Passing the numeracy test has been a requirement of Qualified Teacher Status since 2000. Passing tests in literacy and ICT were made compulsory the following year.

Students sit the online tests in the final year of teacher training. They were originally allowed just four or five attempts to pass. But Labour scrapped the rule in 2001 to allow unlimited resits.

Professor Alan Smithers, director of the Centre for Education and Employment Research at Buckingham University, said: ‘It’s shocking we have allowed people to become teachers who don’t fully grasp our language or handle numbers and who we have let slip through the net on the 37th attempt.

‘The nature of tests is that ... people will be able to fluke them, which means they pass but have no proper understanding of the subject – much like with driving tests. Three attempts will reduce this possibility, but it does not go far enough.’


Australia: Vicious little thugs in class of chaos as principals and teachers are abused, threatened or bashed in NSW

PRINCIPALS and teachers are abused, threatened or bashed daily in schools by violent students, angry parents or intruders with a grudge.

Almost 460 serious incidents including 130 violent acts against school staff were logged during term one and term two this year in reports to the Department of Education and Communities.

The reports, obtained under freedom of information laws, show educators receive death threats, are forced to disarm weapon-wielding students and sometimes are injured and hospitalised in attacks.

While some of the most serious incidents involve intruders or angry parents, teachers are also threatened and assaulted by badly behaved students in class.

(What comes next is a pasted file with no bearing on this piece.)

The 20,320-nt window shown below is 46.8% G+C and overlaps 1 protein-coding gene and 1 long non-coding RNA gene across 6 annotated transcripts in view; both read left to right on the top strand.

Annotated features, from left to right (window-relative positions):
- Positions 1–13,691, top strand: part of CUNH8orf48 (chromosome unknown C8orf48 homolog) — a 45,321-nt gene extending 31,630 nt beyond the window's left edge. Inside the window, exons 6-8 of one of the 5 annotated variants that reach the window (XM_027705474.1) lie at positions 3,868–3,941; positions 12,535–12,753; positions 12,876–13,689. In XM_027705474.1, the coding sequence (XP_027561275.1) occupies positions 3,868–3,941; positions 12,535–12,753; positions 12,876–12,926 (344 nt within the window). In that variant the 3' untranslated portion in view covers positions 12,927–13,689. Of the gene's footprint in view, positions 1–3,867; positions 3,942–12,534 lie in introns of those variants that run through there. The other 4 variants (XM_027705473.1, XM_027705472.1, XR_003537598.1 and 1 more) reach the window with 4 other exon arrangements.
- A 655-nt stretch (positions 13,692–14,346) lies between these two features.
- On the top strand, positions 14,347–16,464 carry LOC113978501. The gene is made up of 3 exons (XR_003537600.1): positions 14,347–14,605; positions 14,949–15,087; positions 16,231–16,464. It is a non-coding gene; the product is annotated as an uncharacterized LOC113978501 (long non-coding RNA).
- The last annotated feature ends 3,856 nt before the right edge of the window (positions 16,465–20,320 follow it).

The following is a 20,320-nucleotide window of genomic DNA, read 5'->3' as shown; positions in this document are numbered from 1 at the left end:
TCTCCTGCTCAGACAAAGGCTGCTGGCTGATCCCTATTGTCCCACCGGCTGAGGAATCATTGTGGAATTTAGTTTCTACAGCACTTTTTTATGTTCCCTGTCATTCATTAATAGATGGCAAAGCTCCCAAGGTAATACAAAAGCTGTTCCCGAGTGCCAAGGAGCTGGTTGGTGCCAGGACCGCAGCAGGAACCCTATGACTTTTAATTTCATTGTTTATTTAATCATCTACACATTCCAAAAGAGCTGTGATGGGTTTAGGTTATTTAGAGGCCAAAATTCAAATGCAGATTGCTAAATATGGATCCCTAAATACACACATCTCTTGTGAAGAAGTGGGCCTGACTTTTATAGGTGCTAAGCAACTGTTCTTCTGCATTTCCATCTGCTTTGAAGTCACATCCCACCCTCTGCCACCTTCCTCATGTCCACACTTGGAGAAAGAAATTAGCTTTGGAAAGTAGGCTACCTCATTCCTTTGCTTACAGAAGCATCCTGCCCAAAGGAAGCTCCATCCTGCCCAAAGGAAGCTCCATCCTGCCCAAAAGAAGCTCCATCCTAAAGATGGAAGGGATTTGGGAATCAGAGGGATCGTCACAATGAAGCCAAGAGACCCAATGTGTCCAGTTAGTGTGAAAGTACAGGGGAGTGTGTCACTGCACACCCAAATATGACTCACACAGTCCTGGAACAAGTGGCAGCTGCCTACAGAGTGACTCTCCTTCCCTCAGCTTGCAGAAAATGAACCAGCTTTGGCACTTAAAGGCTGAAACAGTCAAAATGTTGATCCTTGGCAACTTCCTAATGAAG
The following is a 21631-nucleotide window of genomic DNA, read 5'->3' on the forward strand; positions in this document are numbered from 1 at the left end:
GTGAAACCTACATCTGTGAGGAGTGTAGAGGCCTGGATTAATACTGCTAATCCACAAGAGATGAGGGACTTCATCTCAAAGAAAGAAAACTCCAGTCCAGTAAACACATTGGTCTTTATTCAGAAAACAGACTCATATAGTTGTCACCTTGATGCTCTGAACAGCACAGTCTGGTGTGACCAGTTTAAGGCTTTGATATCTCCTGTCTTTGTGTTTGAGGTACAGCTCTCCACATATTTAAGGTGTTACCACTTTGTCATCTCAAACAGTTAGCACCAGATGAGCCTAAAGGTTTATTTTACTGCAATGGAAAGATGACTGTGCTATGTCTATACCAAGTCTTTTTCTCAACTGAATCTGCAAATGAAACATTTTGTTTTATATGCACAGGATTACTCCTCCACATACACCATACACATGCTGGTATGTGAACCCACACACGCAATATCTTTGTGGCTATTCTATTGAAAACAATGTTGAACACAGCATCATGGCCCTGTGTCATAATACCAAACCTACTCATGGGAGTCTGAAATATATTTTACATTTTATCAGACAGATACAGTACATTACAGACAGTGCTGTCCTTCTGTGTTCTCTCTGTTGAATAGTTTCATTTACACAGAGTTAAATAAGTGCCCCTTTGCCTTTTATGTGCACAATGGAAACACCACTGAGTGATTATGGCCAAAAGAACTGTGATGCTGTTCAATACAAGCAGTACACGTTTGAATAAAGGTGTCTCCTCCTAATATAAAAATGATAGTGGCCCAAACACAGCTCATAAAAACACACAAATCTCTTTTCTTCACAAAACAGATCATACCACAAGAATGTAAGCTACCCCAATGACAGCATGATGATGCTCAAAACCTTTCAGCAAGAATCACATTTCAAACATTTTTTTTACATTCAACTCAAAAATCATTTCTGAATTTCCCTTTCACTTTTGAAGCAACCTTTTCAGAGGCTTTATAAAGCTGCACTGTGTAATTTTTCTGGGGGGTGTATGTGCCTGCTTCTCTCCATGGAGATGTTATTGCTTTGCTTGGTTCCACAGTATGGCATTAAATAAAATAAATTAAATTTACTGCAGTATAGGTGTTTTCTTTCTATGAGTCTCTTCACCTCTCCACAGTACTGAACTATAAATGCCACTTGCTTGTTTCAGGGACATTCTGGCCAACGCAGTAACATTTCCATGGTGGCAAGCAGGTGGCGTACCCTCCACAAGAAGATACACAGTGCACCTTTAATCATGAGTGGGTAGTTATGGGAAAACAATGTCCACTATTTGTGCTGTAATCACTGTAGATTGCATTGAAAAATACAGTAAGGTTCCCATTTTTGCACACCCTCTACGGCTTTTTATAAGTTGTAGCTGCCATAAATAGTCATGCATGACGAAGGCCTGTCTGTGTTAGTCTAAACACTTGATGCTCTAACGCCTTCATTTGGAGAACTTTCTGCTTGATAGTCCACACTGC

Some children become so out of control at school they throw furniture, smash windows and assault teachers by biting, kicking and hitting, forcing a number to seek an apprehended violence order for protection. Among the cases documented in reports to the department:

A TEACHER was hit in the back by a rock; and

A THREAT was made during a classroom confrontation to use a hacksaw blade from the industrial arts room.

The Department of Education and Communities said the safety of students and staff was its "top priority".

"Close to 90 per cent of the state's schools regularly report no such incidents and the great majority of the remaining 10 per cent report only one incidence of violence each school semester, with the bulk of these not being serious enough to result in anyone being charged by police," a spokesperson said.

"Schools receive information via students' enrolment information which assists them to safely support students once they are enrolled and to contribute to the safety of everyone in the school community.

"Where required, schools implement behaviour support plans for individual students to promote effective learning and manage factors that may impact on behaviour."

Teachers Federation senior vice-president Joan Lemaire also said schools were overwhelmingly safe places but added she was "deeply concerned" about any violence that occurred.

The federation has complained about inadequate staff and resources to cope with problems in some schools and has concerns some students with behaviour issues are still being enrolled without a thorough risk assessment.

Four years ago a survey of beginner teachers found bad behaviour by students was driving many out of the job.